All games share a large portion of the same DNA from theme, mechanic (s), aesthetic, etc., that trying to design something uniquely singular on all counts would be challenging to say the least. What you should do is continue to develop the game as you want while trying to understand the competing, "like" games out there, so you understand them.

Good luck.
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Ryan Byrd
United States
Griffin
Georgia
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It seems to me that this can be turned into something good. If this game is truly almost identical to yours, then you have the opportunity to make your unique details as custom content. This would save you all the development time and allow you to spend your time on developing other games.
 
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Craig Stockwell
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It's happened to me several times in the past couple years -- and I think it's both encouraging and discouraging. It means someone else, with a similar game, convinced a publisher the game was good enough to bring to market! Sure, that other game arrived first ... but is it the same? Is it perfect?

As others have said, play this other game (or at the very least, watch play-through videos and read a copy of the rules). Check out some reviews of it -- if it's really similar, the criticisms in reviews could be ways to improve your design.

As far as changing it to 'steer clear' of the other game -- that's debatable. If you've been working on the world and mechanics for a while, and they're pretty well-rounded, I don't think a publisher will mistake your game for a 'rip-off' of the other.

There's an argument that if one such game made it into the market ... then another, better-crafted one could find space too.

Even if you take the game design to "completion" (at least to being pitch-ready), and no one picks it up, there's still value in having done so. Every prototype I've designed has taught me something useful about game design (in most cases, multiple useful somethings!)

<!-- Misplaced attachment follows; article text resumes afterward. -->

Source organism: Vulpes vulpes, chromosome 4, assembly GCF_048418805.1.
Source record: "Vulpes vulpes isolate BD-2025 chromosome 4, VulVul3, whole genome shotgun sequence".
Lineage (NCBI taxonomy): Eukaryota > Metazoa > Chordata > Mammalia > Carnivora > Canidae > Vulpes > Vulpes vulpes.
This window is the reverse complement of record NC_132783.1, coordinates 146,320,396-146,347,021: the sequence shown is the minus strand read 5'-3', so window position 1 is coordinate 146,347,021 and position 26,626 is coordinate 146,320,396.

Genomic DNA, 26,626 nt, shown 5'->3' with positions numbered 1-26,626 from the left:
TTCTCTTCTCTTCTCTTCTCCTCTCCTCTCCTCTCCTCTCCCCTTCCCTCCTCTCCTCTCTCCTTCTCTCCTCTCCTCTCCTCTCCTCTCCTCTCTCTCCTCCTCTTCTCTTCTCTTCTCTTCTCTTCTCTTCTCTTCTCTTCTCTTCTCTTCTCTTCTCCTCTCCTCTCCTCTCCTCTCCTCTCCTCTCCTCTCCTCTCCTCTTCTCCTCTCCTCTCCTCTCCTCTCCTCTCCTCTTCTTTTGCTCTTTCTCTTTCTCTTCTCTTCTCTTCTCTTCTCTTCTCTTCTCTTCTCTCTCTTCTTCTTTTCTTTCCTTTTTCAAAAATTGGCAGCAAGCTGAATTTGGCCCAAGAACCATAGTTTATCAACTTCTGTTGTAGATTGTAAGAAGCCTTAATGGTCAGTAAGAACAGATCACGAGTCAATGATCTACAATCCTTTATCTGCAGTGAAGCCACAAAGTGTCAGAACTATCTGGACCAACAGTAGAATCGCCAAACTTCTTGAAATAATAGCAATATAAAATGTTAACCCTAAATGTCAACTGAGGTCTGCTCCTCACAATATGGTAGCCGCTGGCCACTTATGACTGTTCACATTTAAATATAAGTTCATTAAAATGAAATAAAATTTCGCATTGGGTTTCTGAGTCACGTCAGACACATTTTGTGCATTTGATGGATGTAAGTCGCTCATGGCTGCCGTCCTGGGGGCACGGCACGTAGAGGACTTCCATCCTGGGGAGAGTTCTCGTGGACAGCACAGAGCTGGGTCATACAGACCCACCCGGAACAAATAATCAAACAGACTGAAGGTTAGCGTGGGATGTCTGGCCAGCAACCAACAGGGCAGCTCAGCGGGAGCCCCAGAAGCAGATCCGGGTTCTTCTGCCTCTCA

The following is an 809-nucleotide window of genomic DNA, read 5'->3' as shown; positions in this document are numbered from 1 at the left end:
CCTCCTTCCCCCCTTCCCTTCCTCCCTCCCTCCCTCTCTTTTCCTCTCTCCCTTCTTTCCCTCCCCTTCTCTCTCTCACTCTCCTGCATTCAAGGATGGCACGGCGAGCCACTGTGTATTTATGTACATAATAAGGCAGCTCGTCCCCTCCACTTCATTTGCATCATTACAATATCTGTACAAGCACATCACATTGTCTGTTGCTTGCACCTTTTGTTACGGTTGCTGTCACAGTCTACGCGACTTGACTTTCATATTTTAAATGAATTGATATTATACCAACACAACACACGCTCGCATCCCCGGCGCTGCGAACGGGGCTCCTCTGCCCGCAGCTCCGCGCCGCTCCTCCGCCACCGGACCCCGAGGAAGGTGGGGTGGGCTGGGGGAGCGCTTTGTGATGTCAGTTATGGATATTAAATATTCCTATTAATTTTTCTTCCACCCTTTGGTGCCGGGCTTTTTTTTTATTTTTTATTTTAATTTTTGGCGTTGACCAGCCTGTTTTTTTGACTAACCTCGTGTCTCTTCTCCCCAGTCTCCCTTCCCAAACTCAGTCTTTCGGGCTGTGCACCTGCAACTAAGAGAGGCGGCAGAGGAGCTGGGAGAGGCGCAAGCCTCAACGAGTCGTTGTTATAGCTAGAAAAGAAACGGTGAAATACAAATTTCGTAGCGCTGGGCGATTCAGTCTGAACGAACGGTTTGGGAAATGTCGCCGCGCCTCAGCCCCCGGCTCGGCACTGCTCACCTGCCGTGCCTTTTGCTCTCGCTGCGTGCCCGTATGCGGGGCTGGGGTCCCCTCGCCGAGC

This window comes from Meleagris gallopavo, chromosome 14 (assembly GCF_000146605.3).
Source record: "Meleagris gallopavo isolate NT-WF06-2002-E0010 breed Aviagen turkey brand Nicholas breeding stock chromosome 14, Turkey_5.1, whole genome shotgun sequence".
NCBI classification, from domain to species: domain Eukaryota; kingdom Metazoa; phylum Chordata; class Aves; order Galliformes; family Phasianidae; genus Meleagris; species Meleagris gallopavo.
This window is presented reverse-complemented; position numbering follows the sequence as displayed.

Maybe you pitch it, no one picks it up, and you set it aside for a while. Then six months, one year, two years later -- with fresh eyes, and having played more [new] games -- you come back to it, make some serious changes, reiterate, and end up with a much better game. And then you pitch that game (with better pitching skills, and more publisher contacts than your first time around). And maybe it sells then.
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philip selesky
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Massachusetts
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I just experienced this last weekend. While developing my current project another user mentioned that it was like a combo of Robinson Crusoe and Alien Uprising.

I'm so glad he did.

Finding those games let me see the similarities and focus on the areas of my project that were different. It also became very clear to me that I needed to focus on my theme.

I wouldn't abandon a project unless after fully developing it it wasn't fun. And even then I would keep on that back burner to see if I could come up with anew aspect for it in the future.
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Jay Sears
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It happens all the time. Most games these days have lots of simuilarities. Just like most things in the world these days. I came up with a vampire game only days later to see a suggested ad on Facebook for Vampire Hunters which was almost identical to what I came up with. I will still be pursuing with my suggested game idea and seeing how I can do it differently. As long as the whole game isn't exactly the same in design or mechanics I wouldn't worry about anything.

Just go ahead and design it, playtest it and see how you can make some of the mechanics a little different and better. Be positive about your whole project and don't let these things put you down.